Wednesday, December 30, 2015

So You Don't get Lost in the Neighborhood by Patrick Modiano

In his first novel since winning the Nobel Prize in 2014, Patrick Modiano has spun an absorbing tale of mystery and suspense.  He is a French novelist who also won the Austrian State Prize for European Literature in 2012 and the 2010 Prix Mondial Cino Del Duca from the Institute of France for lifetime achievement.  His other prestigious awards include the Prix Goncourt  The Street of Obscure Boutiques in 1978 and the 1972 Grand Prix du Roman de L’Académie for Ring Road.  His work has been translated into more than 30 languages.  Most of his novels had not been translated into English until he was awarded the Nobel Prize.

Jean Daragane is a novelist who is in a funk and living as a recluse in Paris.  One day he discovers he has lost his address book, and he receives a phone call from a stranger, who found the book in a train station.  His first thought is blackmail, but he agrees to meet the caller, Gilles Ottolini, who brings a woman friend, Chantel Grippay.  Jean retrieves the book and leaves.  The next day, Gilles calls again, and wants to talk about an entry in the address book – Guy Torstell.  Jean has no memory of who this man is or even why he is in his address book.  Gilles reveals Jean also used the name in his first novel, 30 years ago.  The mystery thickens when Jean receives a call from Chantell and reveals several apparently coincidental items, which connect Gilles and Jean.  The next day, Chantel calls Jean, and ask him to meet at her apartment.  Modiano writes, “She leant over to him, and her face was so close to his that he noticed a tiny scar on her left cheek.  Le Tremblay.  Chantel.  Square de Graisvaudan.  These words had traveled a long way.  An insect bite, , very slight to begin with, and it causes you an increasingly sharp pain, and very soon a feeling of being torn apart.  The present and the past merge together, and that seems quite natural because they were only separated by a cellophane partition.  An insect bite was all it took to pierce the cellophane.  He could not be sure of the year, but he was very young, in a room as small as this one with a girl called Chantel – a fairly common name at the time.  The husband of this Chantel, on Paul, and other friends of theirs had set off as they always did on Saturdays to gamble in the casinos on the outskirts of Paris: […] and they came back the following day with a bit of money.  He, Daragane, and this Chantel, spent the entire night together in this room in square du Graisvaudan until the others returned.  Paul, the husband, also used to go to race meetings.  A gambler.  With him it was not merely a matter of doubling up on your losses” (31-32).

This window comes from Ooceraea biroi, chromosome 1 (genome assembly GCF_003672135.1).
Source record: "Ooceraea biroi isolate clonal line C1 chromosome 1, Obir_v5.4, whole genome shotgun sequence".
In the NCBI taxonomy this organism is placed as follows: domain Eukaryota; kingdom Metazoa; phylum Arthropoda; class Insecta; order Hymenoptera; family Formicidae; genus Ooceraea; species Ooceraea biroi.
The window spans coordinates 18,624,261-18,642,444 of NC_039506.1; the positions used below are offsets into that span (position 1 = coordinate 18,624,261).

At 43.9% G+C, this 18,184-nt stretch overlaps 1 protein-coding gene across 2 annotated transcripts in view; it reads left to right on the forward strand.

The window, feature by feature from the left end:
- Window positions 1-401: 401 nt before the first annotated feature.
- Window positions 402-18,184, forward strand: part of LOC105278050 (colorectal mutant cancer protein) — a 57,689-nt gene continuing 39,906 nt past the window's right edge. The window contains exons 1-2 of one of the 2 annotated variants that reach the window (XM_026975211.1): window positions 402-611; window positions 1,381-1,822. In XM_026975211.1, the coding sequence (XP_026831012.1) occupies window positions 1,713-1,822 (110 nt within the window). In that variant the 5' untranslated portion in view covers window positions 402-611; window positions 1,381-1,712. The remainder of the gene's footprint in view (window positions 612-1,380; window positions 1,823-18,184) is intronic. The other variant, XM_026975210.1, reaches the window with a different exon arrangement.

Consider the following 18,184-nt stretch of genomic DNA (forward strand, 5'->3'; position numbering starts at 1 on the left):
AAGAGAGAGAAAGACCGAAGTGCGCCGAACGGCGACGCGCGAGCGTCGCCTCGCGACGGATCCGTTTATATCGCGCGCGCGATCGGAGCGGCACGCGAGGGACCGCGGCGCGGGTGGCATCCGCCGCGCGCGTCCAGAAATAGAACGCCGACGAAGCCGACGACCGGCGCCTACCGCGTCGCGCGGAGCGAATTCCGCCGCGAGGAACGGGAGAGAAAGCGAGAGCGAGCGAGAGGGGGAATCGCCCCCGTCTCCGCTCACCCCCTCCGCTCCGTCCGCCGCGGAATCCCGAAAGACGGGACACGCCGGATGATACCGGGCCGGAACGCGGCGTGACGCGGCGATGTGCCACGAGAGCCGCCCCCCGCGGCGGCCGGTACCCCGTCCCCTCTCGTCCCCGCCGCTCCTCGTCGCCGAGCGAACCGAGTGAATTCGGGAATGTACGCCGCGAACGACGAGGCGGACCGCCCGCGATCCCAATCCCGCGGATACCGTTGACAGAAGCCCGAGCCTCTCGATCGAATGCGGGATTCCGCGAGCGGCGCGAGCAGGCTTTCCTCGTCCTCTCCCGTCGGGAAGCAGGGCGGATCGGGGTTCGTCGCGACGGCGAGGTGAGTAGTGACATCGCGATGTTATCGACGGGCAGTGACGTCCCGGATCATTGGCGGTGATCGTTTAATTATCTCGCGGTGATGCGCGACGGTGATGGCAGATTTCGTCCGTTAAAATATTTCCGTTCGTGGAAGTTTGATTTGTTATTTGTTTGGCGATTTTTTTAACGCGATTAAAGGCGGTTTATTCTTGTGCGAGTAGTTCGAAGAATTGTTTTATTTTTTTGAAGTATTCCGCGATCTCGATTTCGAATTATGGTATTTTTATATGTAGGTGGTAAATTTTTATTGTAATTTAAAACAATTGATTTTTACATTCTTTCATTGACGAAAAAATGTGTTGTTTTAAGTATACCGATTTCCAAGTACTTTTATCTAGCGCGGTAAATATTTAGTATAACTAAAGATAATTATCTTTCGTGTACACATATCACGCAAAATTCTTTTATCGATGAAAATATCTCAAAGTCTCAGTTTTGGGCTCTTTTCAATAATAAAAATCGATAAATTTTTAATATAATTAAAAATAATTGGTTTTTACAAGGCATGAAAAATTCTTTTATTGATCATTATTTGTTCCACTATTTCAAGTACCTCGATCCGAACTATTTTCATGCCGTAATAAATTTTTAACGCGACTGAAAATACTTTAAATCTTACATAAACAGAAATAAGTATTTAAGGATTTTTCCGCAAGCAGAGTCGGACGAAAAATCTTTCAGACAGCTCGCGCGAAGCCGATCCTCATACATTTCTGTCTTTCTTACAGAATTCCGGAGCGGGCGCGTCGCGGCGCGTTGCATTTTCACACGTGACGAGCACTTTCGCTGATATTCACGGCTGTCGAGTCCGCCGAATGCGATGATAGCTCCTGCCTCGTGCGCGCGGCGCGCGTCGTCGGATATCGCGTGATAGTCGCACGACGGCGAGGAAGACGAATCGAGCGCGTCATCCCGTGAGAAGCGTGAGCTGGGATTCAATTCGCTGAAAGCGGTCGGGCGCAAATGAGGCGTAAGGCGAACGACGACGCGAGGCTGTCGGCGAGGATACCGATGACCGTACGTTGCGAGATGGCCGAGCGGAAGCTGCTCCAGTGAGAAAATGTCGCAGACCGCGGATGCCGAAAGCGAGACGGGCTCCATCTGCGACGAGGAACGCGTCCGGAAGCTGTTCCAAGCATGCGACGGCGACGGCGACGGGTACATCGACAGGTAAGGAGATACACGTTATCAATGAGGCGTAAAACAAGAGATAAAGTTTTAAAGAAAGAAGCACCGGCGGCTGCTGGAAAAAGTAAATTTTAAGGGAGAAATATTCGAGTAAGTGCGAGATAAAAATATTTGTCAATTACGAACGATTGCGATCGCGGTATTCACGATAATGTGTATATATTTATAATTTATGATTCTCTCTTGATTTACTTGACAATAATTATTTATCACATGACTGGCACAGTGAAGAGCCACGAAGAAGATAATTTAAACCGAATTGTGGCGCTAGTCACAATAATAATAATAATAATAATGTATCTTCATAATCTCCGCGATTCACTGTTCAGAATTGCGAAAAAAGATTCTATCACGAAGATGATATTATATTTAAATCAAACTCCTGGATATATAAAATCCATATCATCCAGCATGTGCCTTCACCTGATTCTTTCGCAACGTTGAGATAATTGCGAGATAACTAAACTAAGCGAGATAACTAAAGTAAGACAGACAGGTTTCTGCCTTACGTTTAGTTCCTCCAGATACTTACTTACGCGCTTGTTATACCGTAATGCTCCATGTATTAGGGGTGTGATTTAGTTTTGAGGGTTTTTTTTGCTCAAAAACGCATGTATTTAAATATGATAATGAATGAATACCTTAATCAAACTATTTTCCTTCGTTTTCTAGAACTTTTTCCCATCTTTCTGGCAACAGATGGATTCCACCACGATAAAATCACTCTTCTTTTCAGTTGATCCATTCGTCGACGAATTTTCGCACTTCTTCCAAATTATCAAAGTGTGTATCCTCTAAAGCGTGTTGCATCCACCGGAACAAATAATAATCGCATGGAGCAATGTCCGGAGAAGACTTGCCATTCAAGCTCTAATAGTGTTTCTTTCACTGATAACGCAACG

As Modiano expands on this peculiar web of coincidences, the suspense rises.  Chantel gives Jean copies of notes for an article about Tostel.  It is not apparent that she had permission to do so.  Later, Jean examines the copies, and notices a passage from his first novel, Summer Night.  Modiano reads from his novel, “In the Galeris de Beaujolais, there was indeed a bookshop behind whose window some art books were displayed.  He went in.  S dark-haired woman was sitting at her desk. //.  ‘I should like to talk to Monsieur Morihien.’ // Monsieur Morihien is away,’ She told him.  “But would you like to speak to Monsieur Torstel?’” (41).  The tenuous threads, which hold this story together, create a tale of mystery and suspense, which you can finish in a day.

The more clues Patrick Modiano supplies, the more mysterious the story becomes.  So You Don’t Get Lost in the Neighborhood is a good introduction to a writer for those interested in a good mystery mixed with fine literary fiction.  5 stars

--Chiron, 12/29/15

Tuesday, December 29, 2015

The Mare by Mary Gaitskill

Mary Gaitskill has numerous nominations for book awards, including the Pen/Faulkner and the National Book award.  Her short stories have appeared in The New Yorker, Harper’s, Esquire, and The best American Short Stories in 1993, 2006, and 2012.  She also won an O. Henry Prize in 1998.  Her novels involve emotional relationships and family tragedies.  These poignant stories never fail to touch the heart.  Her latest novel, The Mare, is a lovely story of a woman who has suffered a loss, but finds comfort in hosting a young, inner city girl who manages to bond with a dangerous horse.  Ginger, the woman, Velvet, the young girl, and Fugly Girl, the horse, all suffered abuse.  The story is told in parts by all the main characters, each of whom narrates their own chapters.

Ginger and her husband agree to accept Velvet for a two-week sting in upstate New York through the “Fresh Air Fund” sponsored by The New York Times.  In a chapter narrated by Velvet, she describes their first meeting.  “They said they were Ginger and Paul.  They took me to their car.  We drove past lots of houses with flowers and bushes in front of them.  In the city, when the sky is bright, it makes everything harder on their edges; here everything was soft and shiny, too, like a picture book of Easter eggs and rabbits I read in the third grade when I was sick on the nurse’s station cot.  I loved that book so much I stole it from the nurse’s station, and the next time I was sick, I took it out and looked at it, and it made me feel better even though by then I was too old for it.  I don’t have it anymore; probably my mom threw it out when we moved” (20).  This stark contrast between Crown Heights in Brooklyn and rural New York is a thread which wends its way through the entire novel.